- move an internal cursor, that would move forward the same amount of bytes we had just read
Initially I didn’t find a crate that would do it for me, so I started
writing basic functions
parse_<type>() into the
I was working on.
After a few parsing functions, I realised that a simple yet effective generalization was possible, and that would give me a chance to write my first Rust. So I did.
That lead to creating bytes_parser, currently at version
v0.1.4 on crates.io.
But… what about nom?
I later learned that I could have used nom, but I still think it would have felt like shooting a fly with a cannon, so I’m glad I went my own way.
While nom seems like an excellent and feature reach crate, I needed a simple
wrapper like what I described above. This is also because the work required
was to reverse-engineer the Kafka source code (Scala): in there the logic is
based on types very similar to Java
I saw no reason not to put together a super-simple solution, to call my own.
The power of learning by doing
This quick blogpost is a way to crystallize how important is for people like me, to have an active-part in learning: reading a documentation and trying to retain information for later use, just doesn’t work.
At university it was the same: the Computer Science classes that I have absorbed best, are the one that had big laboratory assignment, where you would put to use the concepts.
I know, maybe I’m (like we say in Napoli) discovering hot water here. But I feel very frequently in this industry, that because we are all about efficiency and we hate repeating ourselves, we rely on writing long, information-dense documentations, and then expect people to absorb it.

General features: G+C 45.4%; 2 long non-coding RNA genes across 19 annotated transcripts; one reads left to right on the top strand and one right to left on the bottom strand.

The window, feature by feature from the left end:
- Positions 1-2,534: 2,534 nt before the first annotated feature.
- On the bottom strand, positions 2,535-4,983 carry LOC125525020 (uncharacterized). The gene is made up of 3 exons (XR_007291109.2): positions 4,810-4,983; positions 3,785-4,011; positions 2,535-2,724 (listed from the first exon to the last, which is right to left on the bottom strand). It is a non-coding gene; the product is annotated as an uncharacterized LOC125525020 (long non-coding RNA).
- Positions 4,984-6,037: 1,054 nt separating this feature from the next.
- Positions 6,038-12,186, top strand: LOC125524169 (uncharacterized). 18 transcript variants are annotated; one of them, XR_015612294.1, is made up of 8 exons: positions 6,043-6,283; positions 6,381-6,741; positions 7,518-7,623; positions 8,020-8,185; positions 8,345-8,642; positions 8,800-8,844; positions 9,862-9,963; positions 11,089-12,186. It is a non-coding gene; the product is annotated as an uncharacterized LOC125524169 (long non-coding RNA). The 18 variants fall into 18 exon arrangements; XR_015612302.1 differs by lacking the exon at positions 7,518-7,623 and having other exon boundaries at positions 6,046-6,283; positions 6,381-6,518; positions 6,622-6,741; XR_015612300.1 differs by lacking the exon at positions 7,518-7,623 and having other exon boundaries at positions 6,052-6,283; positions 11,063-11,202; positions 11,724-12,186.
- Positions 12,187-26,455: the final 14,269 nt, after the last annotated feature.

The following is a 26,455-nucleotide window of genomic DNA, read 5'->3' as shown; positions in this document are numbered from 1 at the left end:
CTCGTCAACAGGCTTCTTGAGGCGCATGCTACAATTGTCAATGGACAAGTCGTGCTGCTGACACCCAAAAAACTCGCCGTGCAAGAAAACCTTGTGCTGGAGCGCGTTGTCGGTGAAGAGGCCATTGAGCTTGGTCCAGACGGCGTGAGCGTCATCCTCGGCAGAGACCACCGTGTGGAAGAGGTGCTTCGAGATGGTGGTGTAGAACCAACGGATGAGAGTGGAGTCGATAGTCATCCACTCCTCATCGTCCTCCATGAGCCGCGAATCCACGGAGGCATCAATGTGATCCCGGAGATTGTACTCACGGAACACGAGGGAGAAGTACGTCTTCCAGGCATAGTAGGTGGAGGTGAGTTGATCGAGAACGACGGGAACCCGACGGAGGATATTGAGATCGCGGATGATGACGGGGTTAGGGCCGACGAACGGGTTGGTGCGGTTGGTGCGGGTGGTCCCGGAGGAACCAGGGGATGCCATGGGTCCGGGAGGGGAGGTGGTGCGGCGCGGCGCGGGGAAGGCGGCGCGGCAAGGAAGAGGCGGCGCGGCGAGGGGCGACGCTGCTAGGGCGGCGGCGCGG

It doesn’t work for me, and I bet it also doesn’t work for many others.
Things I learned about Rust in the past few months
In the specific, here are a few things about Rust that working on Kafkesc projects lead me to use and pick up (so far):
- How to use Macros to generate source code
- It’s a great idea to have your CI run
- Enums and
matchare the best way to model (exhaustively) multi-branch logic
- How to define and implement my own Traits
RwLockto make multi-threaded async programming easy
- Growing confident with tokio and async/await programming
- Cherish the
- Implement as many common Traits as possible
- Loving the thiserror crate
- Write increasingly better
rustdoc(even for macro-generated function!)
- That many Rust projects use dual licensing: Apache 2.0 + MIT
- There is a reason clap is used by everyone, and its declarative syntax is amazing
And probably a lot more that I can’t think of right now.
Conclusion, about Rust
A lot of what I have listed above was already known to me. But by trying to apply business ideas to Rust idioms, trying to model what was in my head, to what Rust wants you to write, is leading to a deeper understanding and learning of this amazing programming language.
And my admiration and respect for it and the people behind it, has grown too.
Conclusion, about Kafkesc
The beauty of not having a deadline, means that I can stop every now and then, and hone something until it looks great, before I move on. Where in a business setting one should never let perfect get in the way of great, with Kafkesc I totally can.
And if a community spawns out of it at some point, that would be a cherry on top. For now, I’m just happy to share my Kafka-centric solutions, written in Rust.
People that have worked with me, likely know or can figure out where I’m heading with this organization: for now, I’ll keep the overarching plan to myself.